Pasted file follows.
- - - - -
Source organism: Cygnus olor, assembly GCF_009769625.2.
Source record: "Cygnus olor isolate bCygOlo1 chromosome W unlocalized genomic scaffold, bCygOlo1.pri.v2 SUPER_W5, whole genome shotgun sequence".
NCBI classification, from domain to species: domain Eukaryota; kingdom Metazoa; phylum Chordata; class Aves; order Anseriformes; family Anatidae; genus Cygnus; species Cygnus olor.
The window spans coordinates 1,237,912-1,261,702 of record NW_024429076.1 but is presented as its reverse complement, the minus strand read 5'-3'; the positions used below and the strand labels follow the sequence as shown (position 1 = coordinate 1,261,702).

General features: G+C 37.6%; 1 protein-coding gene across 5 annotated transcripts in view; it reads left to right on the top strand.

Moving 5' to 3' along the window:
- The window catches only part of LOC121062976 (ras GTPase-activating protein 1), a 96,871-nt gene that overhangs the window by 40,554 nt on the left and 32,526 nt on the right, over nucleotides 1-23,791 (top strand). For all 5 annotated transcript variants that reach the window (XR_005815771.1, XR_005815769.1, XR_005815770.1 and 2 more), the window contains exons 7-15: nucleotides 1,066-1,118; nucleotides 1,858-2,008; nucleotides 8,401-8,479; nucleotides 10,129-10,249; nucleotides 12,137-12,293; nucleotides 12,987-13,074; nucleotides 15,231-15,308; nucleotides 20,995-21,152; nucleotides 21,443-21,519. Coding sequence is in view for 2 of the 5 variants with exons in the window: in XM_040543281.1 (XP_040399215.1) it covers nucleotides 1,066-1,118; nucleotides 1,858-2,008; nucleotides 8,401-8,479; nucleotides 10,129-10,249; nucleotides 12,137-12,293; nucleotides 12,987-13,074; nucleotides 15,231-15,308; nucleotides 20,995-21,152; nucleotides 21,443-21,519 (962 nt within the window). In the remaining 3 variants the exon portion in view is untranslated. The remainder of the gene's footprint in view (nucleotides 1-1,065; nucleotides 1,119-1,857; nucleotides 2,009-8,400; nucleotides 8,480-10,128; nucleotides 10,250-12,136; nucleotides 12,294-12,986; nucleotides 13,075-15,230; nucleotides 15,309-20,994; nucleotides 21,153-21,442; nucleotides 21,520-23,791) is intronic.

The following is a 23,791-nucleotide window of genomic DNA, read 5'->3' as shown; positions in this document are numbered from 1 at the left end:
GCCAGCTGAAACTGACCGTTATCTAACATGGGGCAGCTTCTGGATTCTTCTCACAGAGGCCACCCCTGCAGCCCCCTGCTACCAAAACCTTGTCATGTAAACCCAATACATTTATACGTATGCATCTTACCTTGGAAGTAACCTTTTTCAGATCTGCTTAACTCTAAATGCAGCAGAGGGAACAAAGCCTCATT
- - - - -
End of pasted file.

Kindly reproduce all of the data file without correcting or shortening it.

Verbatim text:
Source organism: Cygnus olor, assembly GCF_009769625.2.
Source record: "Cygnus olor isolate bCygOlo1 chromosome W unlocalized genomic scaffold, bCygOlo1.pri.v2 SUPER_W5, whole genome shotgun sequence".
NCBI classification, from domain to species: domain Eukaryota; kingdom Metazoa; phylum Chordata; class Aves; order Anseriformes; family Anatidae; genus Cygnus; species Cygnus olor.
The window spans coordinates 1,237,912-1,261,702 of record NW_024429076.1 but is presented as its reverse complement, the minus strand read 5'-3'; the positions used below and the strand labels follow the sequence as shown (position 1 = coordinate 1,261,702).

General features: G+C 37.6%; 1 protein-coding gene across 5 annotated transcripts in view; it reads left to right on the top strand.

Moving 5' to 3' along the window:
- The window catches only part of LOC121062976 (ras GTPase-activating protein 1), a 96,871-nt gene that overhangs the window by 40,554 nt on the left and 32,526 nt on the right, over nucleotides 1-23,791 (top strand). For all 5 annotated transcript variants that reach the window (XR_005815771.1, XR_005815769.1, XR_005815770.1 and 2 more), the window contains exons 7-15: nucleotides 1,066-1,118; nucleotides 1,858-2,008; nucleotides 8,401-8,479; nucleotides 10,129-10,249; nucleotides 12,137-12,293; nucleotides 12,987-13,074; nucleotides 15,231-15,308; nucleotides 20,995-21,152; nucleotides 21,443-21,519. Coding sequence is in view for 2 of the 5 variants with exons in the window: in XM_040543281.1 (XP_040399215.1) it covers nucleotides 1,066-1,118; nucleotides 1,858-2,008; nucleotides 8,401-8,479; nucleotides 10,129-10,249; nucleotides 12,137-12,293; nucleotides 12,987-13,074; nucleotides 15,231-15,308; nucleotides 20,995-21,152; nucleotides 21,443-21,519 (962 nt within the window). In the remaining 3 variants the exon portion in view is untranslated. The remainder of the gene's footprint in view (nucleotides 1-1,065; nucleotides 1,119-1,857; nucleotides 2,009-8,400; nucleotides 8,480-10,128; nucleotides 10,250-12,136; nucleotides 12,294-12,986; nucleotides 13,075-15,230; nucleotides 15,309-20,994; nucleotides 21,153-21,442; nucleotides 21,520-23,791) is intronic.

The following is a 23,791-nucleotide window of genomic DNA, read 5'->3' as shown; positions in this document are numbered from 1 at the left end:
GCCAGCTGAAACTGACCGTTATCTAACATGGGGCAGCTTCTGGATTCTTCTCACAGAGGCCACCCCTGCAGCCCCCTGCTACCAAAACCTTGTCATGTAAACCCAATACATTTATACGTATGCATCTTACCTTGGAAGTAACCTTTTTCAGATCTGCTTAACTCTAAATGCAGCAGAGGGAACAAAGCCTCATT